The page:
The Ginger Monkey hostel in Ždiar is a fun and sociable base for exploring Slovakia’s High Tatras mountains
Sometimes you read about a place that sounds so amazing that the cynical voice in your head questions if it can live up to the hype. One guidebook likened the Ginger Monkey hostel to a Slovakian version of Alex Garland’s novel, The Beach. I set out to discover if it really is this good.
A long and adventurous journey is usually a pre-requisite to going somewhere special. I took a train to Poprad-Tatry (about 4 to 4.5 hours from Bratislava) where I sat in the dining car with a Šariš beer. Outside is a landscape of tree covered hills, lakes and ruined castles. Inside the waiter swaggered about with his big tummy, gold chain and chest hair.
Next, there is a 25-minute narrow gauge electric train to Stary Smokevec. I wish this was my final destination because I love the name! The final leg is a 40-minute bus journey to Ždiar where I made the mistake of getting off too early and had to walk an extra 3km. It was actually a joy because of pine scented air, snow sprinkled mountains on my left, wooden houses on my right.
If you were asked to imagine what a Slovakian wooden cabin might look like you would more than likely come up with something similar to the Ginger Monkey hostel- porch with hammock, communal kitchen table and wooden floors and walls. The dorm rooms are what you would expect from a hostel- you get a bed and not much else- but there is a cosy feel to the place.
There were no other guests around when I arrived so I looked at the hiking trails promoted on the walls around the reception area and settled on the River Walk. The path had a layer of crispy leaves and there were little wooden bridges crossing the river. I fell for a farmhouse painted blue with stacks of logs outside and picture windows facing the peaks and crags of the High Tatras.
Dinner in the village
When I returned to the hostel I found everyone in the kitchen halfway through a meal. Rather than interrupt I asked one of the hostel staff if there was a restaurant nearby. “Zdiarsky dom. Try the fallow deer goulash, it’s delicious,” she said. It was indeed good, melt-in-the-mouth, with a thick sauce and cost less than five Euros. However, I was very well aware that I was eating on my own and the Ginger Monkey is supposed to be a sociable hostel.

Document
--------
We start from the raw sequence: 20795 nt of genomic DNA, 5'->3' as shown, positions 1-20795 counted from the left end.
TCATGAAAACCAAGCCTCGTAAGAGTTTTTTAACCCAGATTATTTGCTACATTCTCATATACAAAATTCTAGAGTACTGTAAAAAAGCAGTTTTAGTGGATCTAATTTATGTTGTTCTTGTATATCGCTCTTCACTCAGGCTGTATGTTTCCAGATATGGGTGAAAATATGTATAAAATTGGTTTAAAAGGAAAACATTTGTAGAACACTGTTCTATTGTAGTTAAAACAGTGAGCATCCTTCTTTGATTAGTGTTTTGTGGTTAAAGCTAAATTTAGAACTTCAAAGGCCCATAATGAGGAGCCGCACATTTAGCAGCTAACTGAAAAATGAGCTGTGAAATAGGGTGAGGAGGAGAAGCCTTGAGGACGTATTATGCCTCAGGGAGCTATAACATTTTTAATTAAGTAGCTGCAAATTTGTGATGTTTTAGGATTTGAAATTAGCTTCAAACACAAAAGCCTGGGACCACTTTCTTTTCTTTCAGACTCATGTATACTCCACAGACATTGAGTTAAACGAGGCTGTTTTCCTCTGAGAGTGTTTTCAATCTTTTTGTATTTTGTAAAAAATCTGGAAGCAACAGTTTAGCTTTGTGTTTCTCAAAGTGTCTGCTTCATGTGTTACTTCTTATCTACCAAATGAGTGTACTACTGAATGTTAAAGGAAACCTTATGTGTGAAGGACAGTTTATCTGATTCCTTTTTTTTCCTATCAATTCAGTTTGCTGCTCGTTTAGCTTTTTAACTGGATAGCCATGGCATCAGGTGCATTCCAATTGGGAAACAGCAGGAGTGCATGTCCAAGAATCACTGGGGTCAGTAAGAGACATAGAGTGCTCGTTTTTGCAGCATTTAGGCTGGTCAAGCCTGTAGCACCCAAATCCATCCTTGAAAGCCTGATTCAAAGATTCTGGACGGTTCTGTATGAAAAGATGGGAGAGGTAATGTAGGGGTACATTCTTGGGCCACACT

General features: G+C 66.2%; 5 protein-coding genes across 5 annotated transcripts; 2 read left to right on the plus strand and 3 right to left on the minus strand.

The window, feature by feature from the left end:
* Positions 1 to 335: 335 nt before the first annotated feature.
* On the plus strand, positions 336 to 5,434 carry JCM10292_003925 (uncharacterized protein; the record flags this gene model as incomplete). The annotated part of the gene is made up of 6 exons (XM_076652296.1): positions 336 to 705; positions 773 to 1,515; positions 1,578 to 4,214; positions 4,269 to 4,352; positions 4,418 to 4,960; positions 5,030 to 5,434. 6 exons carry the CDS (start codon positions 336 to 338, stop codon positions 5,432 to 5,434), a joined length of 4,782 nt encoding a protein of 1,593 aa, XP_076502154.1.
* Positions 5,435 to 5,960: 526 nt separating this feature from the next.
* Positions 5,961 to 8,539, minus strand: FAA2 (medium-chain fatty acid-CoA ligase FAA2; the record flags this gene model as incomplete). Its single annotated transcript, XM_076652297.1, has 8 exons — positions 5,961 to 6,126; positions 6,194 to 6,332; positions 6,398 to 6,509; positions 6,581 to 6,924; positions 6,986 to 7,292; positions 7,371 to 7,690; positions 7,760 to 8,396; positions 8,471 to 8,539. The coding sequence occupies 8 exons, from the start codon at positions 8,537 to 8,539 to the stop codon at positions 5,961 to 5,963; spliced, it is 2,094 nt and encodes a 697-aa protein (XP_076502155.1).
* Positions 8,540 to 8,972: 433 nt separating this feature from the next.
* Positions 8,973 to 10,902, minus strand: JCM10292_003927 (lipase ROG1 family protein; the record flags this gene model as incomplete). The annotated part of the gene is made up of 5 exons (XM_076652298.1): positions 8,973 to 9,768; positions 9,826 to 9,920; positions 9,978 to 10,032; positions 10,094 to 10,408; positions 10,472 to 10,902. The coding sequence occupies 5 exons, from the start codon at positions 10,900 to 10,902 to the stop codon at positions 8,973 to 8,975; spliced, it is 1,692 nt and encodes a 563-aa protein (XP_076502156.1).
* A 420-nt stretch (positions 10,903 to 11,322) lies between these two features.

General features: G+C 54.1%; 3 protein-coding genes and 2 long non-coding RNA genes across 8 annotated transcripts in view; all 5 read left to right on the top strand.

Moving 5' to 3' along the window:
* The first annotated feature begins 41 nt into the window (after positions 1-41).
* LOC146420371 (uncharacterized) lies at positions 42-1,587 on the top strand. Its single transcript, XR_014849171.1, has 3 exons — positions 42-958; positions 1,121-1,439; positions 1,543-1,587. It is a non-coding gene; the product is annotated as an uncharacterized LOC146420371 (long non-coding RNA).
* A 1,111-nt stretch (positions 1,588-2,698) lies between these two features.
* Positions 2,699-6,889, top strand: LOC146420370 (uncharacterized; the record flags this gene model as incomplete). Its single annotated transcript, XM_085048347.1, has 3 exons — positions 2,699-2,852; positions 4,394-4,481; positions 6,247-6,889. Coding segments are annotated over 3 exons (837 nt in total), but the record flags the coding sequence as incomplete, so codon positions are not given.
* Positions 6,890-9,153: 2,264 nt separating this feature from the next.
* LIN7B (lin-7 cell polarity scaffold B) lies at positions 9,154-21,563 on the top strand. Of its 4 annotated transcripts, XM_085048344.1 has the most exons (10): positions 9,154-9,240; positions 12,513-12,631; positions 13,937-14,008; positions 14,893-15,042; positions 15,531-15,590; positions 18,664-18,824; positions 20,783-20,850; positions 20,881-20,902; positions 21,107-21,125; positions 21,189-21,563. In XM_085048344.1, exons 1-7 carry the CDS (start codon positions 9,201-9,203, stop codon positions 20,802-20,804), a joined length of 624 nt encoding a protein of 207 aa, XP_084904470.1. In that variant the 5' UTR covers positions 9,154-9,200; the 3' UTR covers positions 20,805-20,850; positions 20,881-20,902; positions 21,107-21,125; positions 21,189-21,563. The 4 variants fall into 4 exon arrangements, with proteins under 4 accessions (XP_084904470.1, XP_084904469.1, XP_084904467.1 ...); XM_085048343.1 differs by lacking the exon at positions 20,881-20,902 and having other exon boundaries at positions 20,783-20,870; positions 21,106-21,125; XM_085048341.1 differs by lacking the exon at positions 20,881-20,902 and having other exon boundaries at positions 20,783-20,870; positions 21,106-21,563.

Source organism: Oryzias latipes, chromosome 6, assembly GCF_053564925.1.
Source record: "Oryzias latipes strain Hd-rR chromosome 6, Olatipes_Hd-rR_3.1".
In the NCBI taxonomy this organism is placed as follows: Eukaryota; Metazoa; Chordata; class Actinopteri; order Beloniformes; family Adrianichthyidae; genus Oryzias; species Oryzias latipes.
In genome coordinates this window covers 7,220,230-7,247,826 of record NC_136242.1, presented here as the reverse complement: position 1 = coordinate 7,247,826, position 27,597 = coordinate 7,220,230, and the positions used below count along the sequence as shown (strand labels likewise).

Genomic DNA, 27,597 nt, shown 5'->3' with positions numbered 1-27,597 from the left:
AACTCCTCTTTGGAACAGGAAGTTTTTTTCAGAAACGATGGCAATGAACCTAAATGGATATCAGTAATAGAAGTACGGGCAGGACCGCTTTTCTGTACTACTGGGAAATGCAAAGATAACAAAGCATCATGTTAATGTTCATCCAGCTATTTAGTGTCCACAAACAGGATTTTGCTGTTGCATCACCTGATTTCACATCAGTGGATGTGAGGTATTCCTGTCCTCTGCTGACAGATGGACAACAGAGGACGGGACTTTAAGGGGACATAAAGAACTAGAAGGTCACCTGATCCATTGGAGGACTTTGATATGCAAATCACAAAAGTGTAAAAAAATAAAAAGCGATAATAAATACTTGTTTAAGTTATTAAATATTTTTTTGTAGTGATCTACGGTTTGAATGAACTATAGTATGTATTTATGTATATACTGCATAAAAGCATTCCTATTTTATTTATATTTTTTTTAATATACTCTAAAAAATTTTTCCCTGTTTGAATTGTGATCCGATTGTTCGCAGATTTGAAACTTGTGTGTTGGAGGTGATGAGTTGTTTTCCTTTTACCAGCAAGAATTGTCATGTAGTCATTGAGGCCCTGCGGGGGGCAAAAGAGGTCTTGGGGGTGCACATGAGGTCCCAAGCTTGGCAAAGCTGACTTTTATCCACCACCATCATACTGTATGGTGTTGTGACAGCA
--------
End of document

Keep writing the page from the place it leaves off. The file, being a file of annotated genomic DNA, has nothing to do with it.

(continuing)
I need not have worried. When I returned I found myself dealt into a game of poker even though I had never played in my life. We used plastic chips and it was great fun even if I did come last!
The small size of the hostel lends itself very well to socialising. There is nowhere to escape the company of others, so if you prefer your own space this is perhaps not the best option for you. If, however, you enjoy meeting other travellers this place is ideal. The owners do much to encourage interactions with a host of events. On the second night the hostel crew cooked up a chicken pie and we all sat around the table in the kitchen to eat together. This was followed by a quiz night in the lounge with a top prize of a Ginger Monkey t-shirt. I made up for my abysmal poker performance and won!
There is even an honesty bar. Each time you take a bottle of Slovakian beer you put a mark against your name on the note pinned to the fridge door. When you check-out you have to total up the number of marks against your name and this is added to your bill.
The free breakfast consists of tea, coffee and bread with jams, honey and chocolate spread. I sat with Jake, an Australian and Paul, a Canadian and planned a trip to Spiš Castle. You can reach this by bus (2 hours), but as Paul was in possession of a car we embarked on a mini road trip. We got lost in thick fog and ended up on a rough track that was impassable. We stopped to ask several locals for directions, including three construction workers who looked miserable and two women with no teeth who blew us a kiss!
The castle was almost completely shrouded in mist which made it even easier to imagine the year 1241 when the Tatars attacked it. I pictured the defenders lined up on the walls with their weapons at the ready staring into the fog and hearing, but not yet seeing, the approaching hoards. Spiš is one of the biggest castle complexes in Europe so it took a couple of hours to explore the courtyards, battlements and towers.
The big climb
You can’t come here without doing a big hike, so the next day the three of us set out for Jahňací štít (2,229.6m), the easternmost peak of the High Tatras. This was a 7-hour walk that was both stunning and precarious. Some sections of the path were covered in snow and we treaded carefully to avoid a fatal slip. Higher up there are iron chains which you use to haul yourself up. At first I didn’t think I could do this, but seeing Jake and Paul manage I was able to copy them.
On the approach to the peak there was ice and narrow ledges. The only way I felt comfortable getting to the top was to do it on my hands and knees. A mountain goat with her kid watched us and skipped with ease, making my efforts look pathetic. The view was all the more impressive for the effort it took to get there.
On our return there was an impromptu outing to the abandoned hotel with torches to try to find an old wooden sledge that had become a Ginger Monkey legend. It was a spooky place and we played tricks on each other by hiding and jumping out. I managed to find the sledge in the basement and the hostel staff reckoned they could fix it up in time for the snow arriving.
Back at the hostel two women who worked on fishing boats in Kodiak Bay began singing Russian sea shanties in the lounge. Another guest and one of the hostel crew provided musical backing with guitar and bongo drums.
I was told by hostel staff that this was simply another day in the life of the Ginger Monkey. A combination of impulsiveness, sociability and mountains makes this an ideal destination for travellers seeking a unique adventure.